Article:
If you read a recent Roddey campaign fund-raising letter, you might not be sure. Roddey, the Republican Allegheny County executive, signed a May 13 letter asking recipients to donate anywhere from $35 to "$1,000 or more, in the enclosed envelope, so I can continue the progress we've started."
Clear enough. But who's the alternative?
"[Pittsburgh Controller] Tom Flaherty, [County Controller] Dan Onorato and their cronies in the old Democrat [sic] machine," the letter warns, "will take us back to the dark days of bloated budgets, mishandled appropriations and hiring based on political friends not merit." Later, the four-page epistle promises that your check "will send a message to the [sic] Tom Flaherty, Dan Onorato and the old-line Democrat [sic] machine that my support has the support [sic] of the people and we will not go back to the past."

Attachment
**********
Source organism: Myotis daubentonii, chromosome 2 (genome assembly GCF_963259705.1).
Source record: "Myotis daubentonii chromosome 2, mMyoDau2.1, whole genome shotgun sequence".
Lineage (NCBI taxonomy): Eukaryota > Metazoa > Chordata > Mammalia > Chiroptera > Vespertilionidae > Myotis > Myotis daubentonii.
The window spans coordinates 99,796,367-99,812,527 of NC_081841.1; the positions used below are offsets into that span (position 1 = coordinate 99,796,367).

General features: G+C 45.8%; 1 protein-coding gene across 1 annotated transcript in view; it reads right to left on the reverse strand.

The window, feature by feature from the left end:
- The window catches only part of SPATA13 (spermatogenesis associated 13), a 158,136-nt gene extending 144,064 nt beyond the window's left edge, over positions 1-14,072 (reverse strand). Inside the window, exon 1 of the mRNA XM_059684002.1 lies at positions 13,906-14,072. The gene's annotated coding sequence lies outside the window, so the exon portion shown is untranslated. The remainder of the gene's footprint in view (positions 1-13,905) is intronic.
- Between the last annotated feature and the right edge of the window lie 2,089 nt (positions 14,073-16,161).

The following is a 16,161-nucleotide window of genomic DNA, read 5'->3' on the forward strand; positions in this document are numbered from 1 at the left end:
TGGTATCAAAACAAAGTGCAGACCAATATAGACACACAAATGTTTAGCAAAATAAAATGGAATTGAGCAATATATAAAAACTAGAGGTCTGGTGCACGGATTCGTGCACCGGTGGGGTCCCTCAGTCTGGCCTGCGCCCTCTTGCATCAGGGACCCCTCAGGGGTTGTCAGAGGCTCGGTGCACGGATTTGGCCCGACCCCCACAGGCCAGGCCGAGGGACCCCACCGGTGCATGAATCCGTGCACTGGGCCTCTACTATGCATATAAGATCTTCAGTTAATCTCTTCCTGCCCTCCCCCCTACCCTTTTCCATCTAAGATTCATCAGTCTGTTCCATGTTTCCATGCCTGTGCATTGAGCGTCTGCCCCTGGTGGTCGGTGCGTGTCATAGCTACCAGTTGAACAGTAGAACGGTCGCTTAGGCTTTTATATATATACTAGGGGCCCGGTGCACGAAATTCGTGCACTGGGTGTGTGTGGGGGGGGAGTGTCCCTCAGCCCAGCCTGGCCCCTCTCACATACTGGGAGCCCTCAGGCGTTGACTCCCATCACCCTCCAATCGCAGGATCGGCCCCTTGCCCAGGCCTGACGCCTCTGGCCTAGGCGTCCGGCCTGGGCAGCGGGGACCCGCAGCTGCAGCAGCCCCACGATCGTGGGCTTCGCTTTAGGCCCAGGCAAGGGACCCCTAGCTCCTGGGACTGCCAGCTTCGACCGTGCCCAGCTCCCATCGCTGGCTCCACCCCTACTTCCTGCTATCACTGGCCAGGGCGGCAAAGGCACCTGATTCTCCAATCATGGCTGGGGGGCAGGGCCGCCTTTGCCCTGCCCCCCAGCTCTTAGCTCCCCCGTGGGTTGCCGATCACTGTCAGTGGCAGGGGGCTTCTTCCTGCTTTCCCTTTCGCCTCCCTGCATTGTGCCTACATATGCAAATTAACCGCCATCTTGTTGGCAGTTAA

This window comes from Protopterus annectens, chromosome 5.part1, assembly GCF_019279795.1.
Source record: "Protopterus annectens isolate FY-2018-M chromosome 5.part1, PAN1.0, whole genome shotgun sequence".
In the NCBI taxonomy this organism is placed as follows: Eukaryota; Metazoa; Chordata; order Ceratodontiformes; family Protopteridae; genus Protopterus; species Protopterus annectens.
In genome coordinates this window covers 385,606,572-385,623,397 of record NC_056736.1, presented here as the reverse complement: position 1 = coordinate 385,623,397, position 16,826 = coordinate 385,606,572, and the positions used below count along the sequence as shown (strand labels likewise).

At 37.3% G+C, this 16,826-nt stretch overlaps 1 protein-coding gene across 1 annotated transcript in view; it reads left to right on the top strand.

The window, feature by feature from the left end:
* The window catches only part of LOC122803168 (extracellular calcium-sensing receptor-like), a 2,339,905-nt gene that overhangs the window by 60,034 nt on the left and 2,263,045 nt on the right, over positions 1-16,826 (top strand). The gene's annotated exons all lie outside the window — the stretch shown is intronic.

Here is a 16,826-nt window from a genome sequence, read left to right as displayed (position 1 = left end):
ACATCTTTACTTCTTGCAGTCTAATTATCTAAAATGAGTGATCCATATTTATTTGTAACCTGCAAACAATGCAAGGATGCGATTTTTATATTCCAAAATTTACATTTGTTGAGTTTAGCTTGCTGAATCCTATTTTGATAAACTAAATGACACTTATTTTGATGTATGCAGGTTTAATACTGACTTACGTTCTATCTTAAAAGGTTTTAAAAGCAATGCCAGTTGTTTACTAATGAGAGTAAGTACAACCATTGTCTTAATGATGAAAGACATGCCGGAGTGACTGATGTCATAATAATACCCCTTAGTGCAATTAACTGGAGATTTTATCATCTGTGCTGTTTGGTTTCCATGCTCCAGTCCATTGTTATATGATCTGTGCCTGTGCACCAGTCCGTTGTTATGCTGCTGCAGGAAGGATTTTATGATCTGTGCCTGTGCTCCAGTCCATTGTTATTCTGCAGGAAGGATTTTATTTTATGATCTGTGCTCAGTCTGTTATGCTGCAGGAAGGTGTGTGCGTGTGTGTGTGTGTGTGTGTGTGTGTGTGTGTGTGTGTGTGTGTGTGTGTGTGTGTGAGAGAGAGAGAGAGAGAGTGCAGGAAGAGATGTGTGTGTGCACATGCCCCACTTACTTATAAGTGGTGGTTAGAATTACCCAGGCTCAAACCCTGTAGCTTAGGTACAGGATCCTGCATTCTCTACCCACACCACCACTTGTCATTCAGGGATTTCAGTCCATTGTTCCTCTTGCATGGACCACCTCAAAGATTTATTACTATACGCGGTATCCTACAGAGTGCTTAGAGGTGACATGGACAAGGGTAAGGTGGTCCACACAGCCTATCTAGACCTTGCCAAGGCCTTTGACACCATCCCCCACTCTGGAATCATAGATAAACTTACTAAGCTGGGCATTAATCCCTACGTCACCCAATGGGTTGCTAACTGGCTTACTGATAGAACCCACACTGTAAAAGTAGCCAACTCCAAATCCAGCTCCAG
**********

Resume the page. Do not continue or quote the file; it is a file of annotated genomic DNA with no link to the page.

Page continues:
Roddey's Democratic challenger is Onorato, whereas Flaherty is the chairman of the Allegheny County Democratic Committee. So why does Flaherty get first billing in Roddey's attacks?
"The reality of the situation is that Dan Onorato is presenting himself as a fresh face, when he's actually fronting for the same old crowd," says Roddey campaign manager Kent Gates. That crowd includes Flaherty and free-spending elected row officers like Democratic Sheriff Pete DeFazio, says Gates. "When voters are looking to who's going to bring [row office] reform," asks Gates, "is it the leadership of Dan Onorato and Tom Flaherty, or is it Jim Roddey, who has been fighting on the issue?"
Not surprisingly, the Democrats don't buy that explanation. "I guess he would rather run against me than Dan. & Apparently, he can't hit Dan on much," says Flaherty.
And what about those grammatical errors in the Roddey letter? Does the Roddey campaign, which expects to spend $3 million, lack the money for a proofreader? The letter "wasn't written for English teachers," says Gates. "This is a very effective letter," he adds, saying the checks are rolling in.
Flaherty says he's pleased with the missive, too. "Hell," says the notorious publicity hound, "if he wants to get my name out there, that's great."